Lastly, Hearing Care Specialists moderately value Achievement. Occupations that satisfy this work value are results oriented and allow employees to use their strongest abilities, giving them a feeling of accomplishment.

Psychological Demands

Each occupation brings its own set of psychological demands, which describe the characteristics necessary to perform the job well.

In order to perform their job successfully, people who work as Hearing Care Specialists must consistently demonstrate qualities such as integrity, dependability, and concern for others.

Below, you'll find a list of qualities typically required of Hearing Care Specialists, ranked by importance:

Integrity
Job requires being honest and ethical.
Dependability
Job requires being reliable, responsible, and dependable, and fulfilling obligations.
Concern for Others
Job requires being sensitive to others' needs and feelings and being understanding and helpful on the job.
Stress Tolerance
Job requires accepting criticism and dealing calmly and effectively with high-stress situations.
Attention to Detail
Job requires being careful about detail and thorough in completing work tasks.

What education and training do Hearing Care Specialists need?

Hearing Care Specialists often have training in vocational schools, related on-the-job experience, or an associate's degree.

Hearing Care Specialists usually need one or two years of training involving both on-the-job experience and informal training with experienced workers. A recognized apprenticeship program may be associated with this occupation.

Educational degrees among Hearing Care Specialists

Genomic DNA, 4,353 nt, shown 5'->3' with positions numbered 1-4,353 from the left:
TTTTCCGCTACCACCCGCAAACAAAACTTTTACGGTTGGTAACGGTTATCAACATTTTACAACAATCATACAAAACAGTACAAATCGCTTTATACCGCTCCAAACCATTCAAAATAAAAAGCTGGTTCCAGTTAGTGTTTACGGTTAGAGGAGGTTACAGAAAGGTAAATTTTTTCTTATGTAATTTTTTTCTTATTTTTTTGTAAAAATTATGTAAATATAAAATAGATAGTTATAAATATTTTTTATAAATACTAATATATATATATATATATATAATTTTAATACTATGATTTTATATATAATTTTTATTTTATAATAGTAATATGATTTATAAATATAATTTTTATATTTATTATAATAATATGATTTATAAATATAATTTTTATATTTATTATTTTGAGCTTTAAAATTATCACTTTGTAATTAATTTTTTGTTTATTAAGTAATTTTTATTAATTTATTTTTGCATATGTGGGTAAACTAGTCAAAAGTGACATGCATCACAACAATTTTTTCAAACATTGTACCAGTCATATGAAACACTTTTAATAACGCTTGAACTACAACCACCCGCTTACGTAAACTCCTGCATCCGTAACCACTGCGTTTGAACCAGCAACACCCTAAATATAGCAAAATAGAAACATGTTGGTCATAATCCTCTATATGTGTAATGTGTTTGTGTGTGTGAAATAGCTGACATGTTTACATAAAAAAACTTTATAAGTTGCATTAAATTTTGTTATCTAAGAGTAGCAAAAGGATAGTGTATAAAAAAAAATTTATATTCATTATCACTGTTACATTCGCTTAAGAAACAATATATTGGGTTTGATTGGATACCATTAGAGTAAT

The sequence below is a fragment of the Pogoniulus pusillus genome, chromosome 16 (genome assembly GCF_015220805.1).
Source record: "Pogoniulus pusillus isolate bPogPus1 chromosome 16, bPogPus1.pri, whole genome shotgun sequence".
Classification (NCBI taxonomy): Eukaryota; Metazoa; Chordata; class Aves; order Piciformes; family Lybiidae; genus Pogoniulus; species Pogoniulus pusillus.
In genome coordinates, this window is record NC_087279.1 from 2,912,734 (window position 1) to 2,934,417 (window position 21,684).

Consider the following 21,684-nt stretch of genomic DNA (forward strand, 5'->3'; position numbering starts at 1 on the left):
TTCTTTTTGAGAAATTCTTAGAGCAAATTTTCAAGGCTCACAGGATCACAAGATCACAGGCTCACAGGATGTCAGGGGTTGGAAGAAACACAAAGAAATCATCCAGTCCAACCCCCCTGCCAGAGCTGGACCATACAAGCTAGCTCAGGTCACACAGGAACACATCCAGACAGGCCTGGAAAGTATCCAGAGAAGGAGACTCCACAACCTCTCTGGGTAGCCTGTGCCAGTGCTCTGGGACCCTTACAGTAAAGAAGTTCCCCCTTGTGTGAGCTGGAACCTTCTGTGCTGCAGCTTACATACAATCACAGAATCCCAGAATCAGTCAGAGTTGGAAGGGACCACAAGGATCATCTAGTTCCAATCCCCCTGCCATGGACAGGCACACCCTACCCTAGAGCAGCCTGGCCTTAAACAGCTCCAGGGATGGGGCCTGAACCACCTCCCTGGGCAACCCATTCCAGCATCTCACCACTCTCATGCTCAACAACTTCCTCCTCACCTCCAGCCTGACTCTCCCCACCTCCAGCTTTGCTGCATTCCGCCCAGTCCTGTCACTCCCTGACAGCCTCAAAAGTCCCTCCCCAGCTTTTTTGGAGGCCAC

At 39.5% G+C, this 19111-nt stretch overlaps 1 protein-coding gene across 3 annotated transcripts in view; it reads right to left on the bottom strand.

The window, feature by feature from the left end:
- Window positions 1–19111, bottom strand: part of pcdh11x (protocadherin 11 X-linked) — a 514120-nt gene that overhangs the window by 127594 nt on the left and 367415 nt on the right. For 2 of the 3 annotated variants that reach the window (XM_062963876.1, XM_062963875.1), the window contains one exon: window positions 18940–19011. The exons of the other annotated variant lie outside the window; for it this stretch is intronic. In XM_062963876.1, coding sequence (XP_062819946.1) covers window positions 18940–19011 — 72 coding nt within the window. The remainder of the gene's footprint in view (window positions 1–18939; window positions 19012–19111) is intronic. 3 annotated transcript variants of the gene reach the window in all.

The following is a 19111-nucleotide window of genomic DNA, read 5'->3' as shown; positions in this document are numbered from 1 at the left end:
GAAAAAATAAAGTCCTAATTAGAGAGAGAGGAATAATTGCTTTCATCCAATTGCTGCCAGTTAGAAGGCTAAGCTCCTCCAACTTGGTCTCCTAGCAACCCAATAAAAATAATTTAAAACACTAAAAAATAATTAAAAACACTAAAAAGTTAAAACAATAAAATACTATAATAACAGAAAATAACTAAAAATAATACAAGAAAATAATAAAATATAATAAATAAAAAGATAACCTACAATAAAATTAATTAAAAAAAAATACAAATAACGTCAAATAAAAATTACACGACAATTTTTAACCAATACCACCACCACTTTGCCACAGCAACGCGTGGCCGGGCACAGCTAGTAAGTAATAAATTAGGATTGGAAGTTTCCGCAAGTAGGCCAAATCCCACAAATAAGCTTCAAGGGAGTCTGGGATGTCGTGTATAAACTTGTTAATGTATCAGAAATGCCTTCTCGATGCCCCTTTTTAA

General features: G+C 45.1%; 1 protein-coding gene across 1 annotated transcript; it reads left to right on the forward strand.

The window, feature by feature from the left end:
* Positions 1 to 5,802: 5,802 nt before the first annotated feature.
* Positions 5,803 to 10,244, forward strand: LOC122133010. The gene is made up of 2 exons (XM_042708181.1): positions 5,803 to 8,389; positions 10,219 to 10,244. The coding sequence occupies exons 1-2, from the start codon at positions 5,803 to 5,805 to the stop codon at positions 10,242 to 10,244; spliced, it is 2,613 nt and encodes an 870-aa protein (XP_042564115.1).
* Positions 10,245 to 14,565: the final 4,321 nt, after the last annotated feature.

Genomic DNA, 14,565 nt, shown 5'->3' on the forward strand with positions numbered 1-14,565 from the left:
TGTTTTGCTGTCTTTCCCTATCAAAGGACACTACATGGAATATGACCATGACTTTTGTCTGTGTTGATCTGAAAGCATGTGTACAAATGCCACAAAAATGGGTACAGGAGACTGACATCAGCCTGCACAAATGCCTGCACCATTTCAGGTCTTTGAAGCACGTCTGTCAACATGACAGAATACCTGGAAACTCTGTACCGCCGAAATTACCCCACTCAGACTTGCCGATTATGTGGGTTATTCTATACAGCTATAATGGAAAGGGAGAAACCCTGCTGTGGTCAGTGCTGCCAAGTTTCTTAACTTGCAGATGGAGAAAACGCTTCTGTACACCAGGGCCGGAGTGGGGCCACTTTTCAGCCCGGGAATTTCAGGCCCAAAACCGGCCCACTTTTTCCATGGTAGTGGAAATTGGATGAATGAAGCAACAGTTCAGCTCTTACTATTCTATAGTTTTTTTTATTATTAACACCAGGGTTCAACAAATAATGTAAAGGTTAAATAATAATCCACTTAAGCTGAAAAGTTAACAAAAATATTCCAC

• 2.2% did not complete high school or secondary school
  • 17.9% completed high school or secondary school
  • 30.5% completed some college coursework
  • 17.9% earned a Associate's degree
  • 22.2% earned a Bachelor's degree
  • 6.1% earned a Master's degree
  • 3.1% earned a doctorate or professional degree

Knowledge and expertise required by Hearing Care Specialists

Hearing Care Specialists may benefit from understanding of specialized subject areas, such as customer and personal service, sales and marketing, or therapy and counseling knowledge.

The list below shows several areas in which most Hearing Care Specialists might want to build proficiency, ranked by importance.

Customer and Personal Service
Knowledge of principles and processes for providing customer and personal services. This includes customer needs assessment, meeting quality standards for services, and evaluation of customer satisfaction.
Sales and Marketing
Knowledge of principles and methods for showing, promoting, and selling products or services. This includes marketing strategy and tactics, product demonstration, sales techniques, and sales control systems.
Therapy and Counseling
Knowledge of principles, methods, and procedures for diagnosis, treatment, and rehabilitation of physical and mental dysfunctions, and for career counseling and guidance.
Medicine and Dentistry
Knowledge of the information and techniques needed to diagnose and treat human injuries, diseases, and deformities. This includes symptoms, treatment alternatives, drug properties and interactions, and preventive health-care measures.